Review: Ibanez URGT100 Tenor is a Bold Electric-Acoustic That’s Ready to Shred


Instruments that strive to do everything often achieve that goal by doing nothing particularly well, and can come across as lacking in personality. But sometimes instruments with strong personalities come with limitations. Working around those limitations, however, and leaning into an instrument’s strengths can inspire creativity and yield unexpected results. 

Ok, that’s enough philosophy. So, what about this ukulele?

The Ibanez URGT100 has a strong personality. I might even say an urgent personality, for once you see it, it will not be unseen. With its deep double cutaways, angular body design, and bold paint job, this is a rock ukulele. It’s clear that this instrument is aimed at guitar players, and a specific subset of guitar players who are very likely to have an amplifier or two, and an array of pedals, already plugged in and warming up at home. This is a ukulele made for shredding.

Ibanez URGT100 Tenor ukulele

Stage-Ready Looks

The URGT100 is a solid wood tenor ukulele with a spruce top and okoume body and neck. Though this is not meant to look like an acoustic instrument, the soundports on the top side direct sound up towards the player’s ears. 

My review instrument came in Sun Yellow High Gloss, a stunning bright finish with creamy white binding setting off the top. The URGT100 is also available in Sun Red High Gloss and Black High Gloss. The fretboard and bridge are made of strikingly dark straight-grained purpleheart, a hardwood from South America that is neither rare nor endangered. The headstock is black with a silver logo that looks downright mean and stage-ready over the yellow.

At two inches wide, the body of the uke is a standard ukulele width, which makes it quite a bit wider than a solidbody or even many semi-hollow electric guitars. The acoustic tone is not bright or punchy but gentle and slightly muted, emphasizing the mid frequencies. The thick finish and lack of a soundhole are not helping the acoustic tone. The volume and tone, however, are far from unpleasant, and are perfectly adequate for unplugged playing and practicing. In fact, they may be an asset your neighbors thank you for when you’re playing this ukulele acoustically for all those hours of practice.

Let ‘Er Rip

But this is not really an acoustic instrument, is it? As its first impression may not-so-subtly suggest, the URGT100 is meant to be plugged in.

This uke comes with an Ibanez undersaddle pickup and an AEQ2UT preamp, and it really roared to life when I plugged into a Fender Champ amplifier. The sound was crisp and full, the highs were bright, and the mids punchy and clear. Ibanez knows how to make electric instruments that scream, and this uke shows that prowess.


Picking up the URGT100 I found myself trying every Van Halen, Vernon Reid, and Randy Rhoads lick I could think of. They didn’t always work, but when they did, they provided proof positive that the only limit to this ukulele is the imagination and creativity of the player—and the volume of their amplifier!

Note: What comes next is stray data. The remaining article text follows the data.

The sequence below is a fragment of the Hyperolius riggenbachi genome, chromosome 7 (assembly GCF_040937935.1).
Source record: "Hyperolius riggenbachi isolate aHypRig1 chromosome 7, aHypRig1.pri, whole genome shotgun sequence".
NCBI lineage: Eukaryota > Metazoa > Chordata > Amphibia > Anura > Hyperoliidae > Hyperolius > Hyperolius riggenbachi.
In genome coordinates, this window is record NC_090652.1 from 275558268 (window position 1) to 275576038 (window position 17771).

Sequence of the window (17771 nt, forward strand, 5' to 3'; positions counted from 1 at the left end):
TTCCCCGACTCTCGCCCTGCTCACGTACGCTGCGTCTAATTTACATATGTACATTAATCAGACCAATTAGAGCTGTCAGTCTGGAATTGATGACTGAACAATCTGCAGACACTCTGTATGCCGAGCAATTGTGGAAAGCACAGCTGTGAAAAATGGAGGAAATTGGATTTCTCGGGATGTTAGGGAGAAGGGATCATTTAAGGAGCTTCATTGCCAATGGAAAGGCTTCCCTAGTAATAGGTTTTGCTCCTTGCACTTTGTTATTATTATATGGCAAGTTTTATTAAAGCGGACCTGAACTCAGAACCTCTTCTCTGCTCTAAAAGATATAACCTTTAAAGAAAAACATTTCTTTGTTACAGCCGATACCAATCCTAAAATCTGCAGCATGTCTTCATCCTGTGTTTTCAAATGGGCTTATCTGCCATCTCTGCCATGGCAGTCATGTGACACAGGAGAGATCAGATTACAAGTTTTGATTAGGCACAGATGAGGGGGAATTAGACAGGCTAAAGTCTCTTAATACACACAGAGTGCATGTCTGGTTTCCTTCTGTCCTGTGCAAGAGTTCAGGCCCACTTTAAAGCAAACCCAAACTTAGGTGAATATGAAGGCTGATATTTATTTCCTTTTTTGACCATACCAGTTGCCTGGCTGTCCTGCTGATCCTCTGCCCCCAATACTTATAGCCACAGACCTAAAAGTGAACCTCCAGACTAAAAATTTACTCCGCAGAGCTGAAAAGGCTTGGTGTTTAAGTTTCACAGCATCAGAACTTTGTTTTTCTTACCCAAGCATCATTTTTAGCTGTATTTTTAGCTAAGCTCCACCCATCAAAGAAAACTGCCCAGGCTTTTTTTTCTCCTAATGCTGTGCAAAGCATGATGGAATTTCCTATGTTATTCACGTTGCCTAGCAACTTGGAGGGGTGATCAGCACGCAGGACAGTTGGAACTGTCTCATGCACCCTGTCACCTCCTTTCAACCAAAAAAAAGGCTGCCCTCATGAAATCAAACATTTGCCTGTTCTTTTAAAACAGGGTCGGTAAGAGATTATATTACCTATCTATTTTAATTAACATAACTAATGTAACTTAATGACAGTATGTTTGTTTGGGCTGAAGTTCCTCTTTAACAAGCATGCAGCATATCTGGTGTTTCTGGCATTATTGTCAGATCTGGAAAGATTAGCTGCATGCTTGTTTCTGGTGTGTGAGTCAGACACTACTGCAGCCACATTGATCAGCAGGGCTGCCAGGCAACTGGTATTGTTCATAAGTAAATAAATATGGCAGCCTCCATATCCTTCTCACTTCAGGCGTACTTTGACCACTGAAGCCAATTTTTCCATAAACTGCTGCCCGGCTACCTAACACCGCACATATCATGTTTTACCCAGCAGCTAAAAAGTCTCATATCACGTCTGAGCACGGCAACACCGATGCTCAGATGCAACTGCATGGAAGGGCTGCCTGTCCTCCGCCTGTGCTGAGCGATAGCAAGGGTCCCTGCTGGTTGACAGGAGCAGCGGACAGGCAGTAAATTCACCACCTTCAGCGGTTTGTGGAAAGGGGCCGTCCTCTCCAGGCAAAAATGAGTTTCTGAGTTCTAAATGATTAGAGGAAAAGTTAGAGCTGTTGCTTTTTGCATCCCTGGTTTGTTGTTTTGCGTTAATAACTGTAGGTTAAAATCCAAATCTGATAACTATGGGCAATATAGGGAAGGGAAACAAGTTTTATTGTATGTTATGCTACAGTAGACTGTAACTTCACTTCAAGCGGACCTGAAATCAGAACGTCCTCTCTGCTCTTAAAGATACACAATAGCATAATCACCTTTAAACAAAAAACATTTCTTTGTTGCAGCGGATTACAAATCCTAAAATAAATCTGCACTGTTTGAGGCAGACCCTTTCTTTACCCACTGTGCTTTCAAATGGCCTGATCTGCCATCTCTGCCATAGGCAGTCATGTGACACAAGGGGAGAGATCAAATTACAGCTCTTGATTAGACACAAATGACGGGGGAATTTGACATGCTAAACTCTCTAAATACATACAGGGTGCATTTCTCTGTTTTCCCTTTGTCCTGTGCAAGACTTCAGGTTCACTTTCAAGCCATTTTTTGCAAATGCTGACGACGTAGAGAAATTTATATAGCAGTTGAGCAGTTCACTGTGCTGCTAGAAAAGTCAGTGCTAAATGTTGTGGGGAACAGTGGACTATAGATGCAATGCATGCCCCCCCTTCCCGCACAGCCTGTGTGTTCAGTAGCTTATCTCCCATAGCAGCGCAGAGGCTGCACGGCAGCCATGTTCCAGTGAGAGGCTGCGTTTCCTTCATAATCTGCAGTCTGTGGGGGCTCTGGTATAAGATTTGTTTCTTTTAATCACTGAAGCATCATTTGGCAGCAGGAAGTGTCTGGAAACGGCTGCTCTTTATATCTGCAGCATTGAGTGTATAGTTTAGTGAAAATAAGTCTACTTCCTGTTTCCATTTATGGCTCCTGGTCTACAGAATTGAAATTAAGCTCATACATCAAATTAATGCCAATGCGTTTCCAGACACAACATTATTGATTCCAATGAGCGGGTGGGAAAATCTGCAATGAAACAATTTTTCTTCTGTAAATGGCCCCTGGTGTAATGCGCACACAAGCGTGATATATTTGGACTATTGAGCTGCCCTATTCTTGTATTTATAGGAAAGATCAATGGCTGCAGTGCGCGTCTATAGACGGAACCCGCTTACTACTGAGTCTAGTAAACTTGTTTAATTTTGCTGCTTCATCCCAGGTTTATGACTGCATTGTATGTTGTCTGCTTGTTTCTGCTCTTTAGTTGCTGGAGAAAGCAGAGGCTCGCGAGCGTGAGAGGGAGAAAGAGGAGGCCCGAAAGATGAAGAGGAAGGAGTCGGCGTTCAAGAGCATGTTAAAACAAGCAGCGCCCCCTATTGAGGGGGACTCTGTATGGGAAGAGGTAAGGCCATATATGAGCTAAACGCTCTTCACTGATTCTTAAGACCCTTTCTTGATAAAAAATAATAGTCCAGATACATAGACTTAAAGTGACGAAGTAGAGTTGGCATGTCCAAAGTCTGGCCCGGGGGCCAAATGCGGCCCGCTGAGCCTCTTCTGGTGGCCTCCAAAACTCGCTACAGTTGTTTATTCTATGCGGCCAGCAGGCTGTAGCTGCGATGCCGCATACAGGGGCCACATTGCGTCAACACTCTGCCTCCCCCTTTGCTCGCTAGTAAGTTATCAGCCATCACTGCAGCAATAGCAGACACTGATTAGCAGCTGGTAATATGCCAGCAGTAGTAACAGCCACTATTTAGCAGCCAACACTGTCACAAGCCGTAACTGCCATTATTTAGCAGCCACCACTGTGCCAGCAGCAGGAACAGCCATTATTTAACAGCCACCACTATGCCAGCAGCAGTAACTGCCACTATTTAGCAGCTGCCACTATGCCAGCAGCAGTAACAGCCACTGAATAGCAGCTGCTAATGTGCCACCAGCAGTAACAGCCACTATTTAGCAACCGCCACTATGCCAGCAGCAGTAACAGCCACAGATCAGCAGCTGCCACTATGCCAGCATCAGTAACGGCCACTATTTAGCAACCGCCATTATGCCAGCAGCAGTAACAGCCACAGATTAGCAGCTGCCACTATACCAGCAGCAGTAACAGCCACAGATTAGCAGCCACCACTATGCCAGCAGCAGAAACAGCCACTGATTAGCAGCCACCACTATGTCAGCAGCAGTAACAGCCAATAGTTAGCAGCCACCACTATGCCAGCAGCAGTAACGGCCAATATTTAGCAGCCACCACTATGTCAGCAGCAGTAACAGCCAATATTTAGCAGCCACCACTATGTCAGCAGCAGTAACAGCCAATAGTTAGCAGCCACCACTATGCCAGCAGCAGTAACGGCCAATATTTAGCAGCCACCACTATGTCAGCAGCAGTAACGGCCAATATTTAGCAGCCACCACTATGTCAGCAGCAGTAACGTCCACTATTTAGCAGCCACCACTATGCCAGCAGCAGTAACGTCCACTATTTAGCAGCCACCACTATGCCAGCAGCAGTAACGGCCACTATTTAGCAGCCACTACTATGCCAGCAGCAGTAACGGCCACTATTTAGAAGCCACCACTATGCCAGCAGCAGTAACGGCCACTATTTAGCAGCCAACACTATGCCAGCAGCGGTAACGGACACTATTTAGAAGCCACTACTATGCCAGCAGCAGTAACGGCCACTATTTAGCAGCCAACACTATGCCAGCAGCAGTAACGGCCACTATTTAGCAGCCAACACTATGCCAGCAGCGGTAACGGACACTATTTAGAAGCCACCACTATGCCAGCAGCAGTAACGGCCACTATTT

The built-in Ibanez preamp includes volume, bass, and treble controls, as well as a chromatic tuner, with a small, easily accessible battery. Dialing up the volume on the instrument, I was able to find that musically delicious spot where vacuum tubes are pushed a little bit too hard and just start to feed back. Under these conditions the amplifier isn’t just sound reinforcement but a musical instrument in its own right. There’s a reason why the Champ is the most recorded amplifier of all time, but any decent tube amp, or any decent modern modeling amplifier for that matter, will make finding this tone a snap. 

Speed and Comfort

The fantastic electric performance of this uke is remarkable, but not surprising. The RG in the name is a reference to Ibanez’s RG model electric guitar, introduced in 1987. These guitars dominated heavy metal for their sound, looks, and amazing playability. Steve Vai’s signature JEM and the RG were, and still are, two of Ibanez’s most iconic designs, and metal in the late 1980s and 1990s would not be the same without these loud, fast-playing guitars.

Speaking of fast, let’s talk about necks, setup, and overall playability. Why were guitar gods choosing Ibanez RGs in the first place? I have to believe it is, at least in part, because Ibanez knows how to build and set up these guitars to play effortlessly. And that is certainly the case with the ukulele RG.

The fretboard width leaves plenty of room for your fingers, and the neck is rounded on the edges and flattened at the back, making this one of the most comfortable tenors I’ve ever played. This is a really easy ukulele to get around on, including up the neck to reach all 24 frets. Even with my thick-ish fingers I could reach and fret every note, and every one of the notes up the neck rang true and clear. I’ve said in the past that anything above the 12th fret on a uke is vaudeville, but in this case anything above the 12th fret is Headbangers Ball and demands to be taken seriously. 

In a blind, if very loud, comparison with other, more expensive traditional ukuleles in my collection, it was hard to name real differences in sound or tone when plugged in (though it’s worth noting that this is a relatively inexpensive instrument). But open your eyes, and there’s no doubt that this Ibanez is louder and meaner than just about any other ukulele out there.

Ibanez URGT100 Tenor Specs

BODY Solid RG tenor body with spruce top; okoume back and sides; white dot inlay; side sound port; high gloss finish 


NECK  17″-scale okoume neck; 24-fret purpleheart fingerboard with 400mm radius; purpleheart bridge; chrome die-cast tuners

OTHER Ibanez AEQ-2UT preamp with onboard tuner; Ibanez undersaddle pickup; Aquila Nylblack tenor strings; padded gig bag included


PRICE $250 street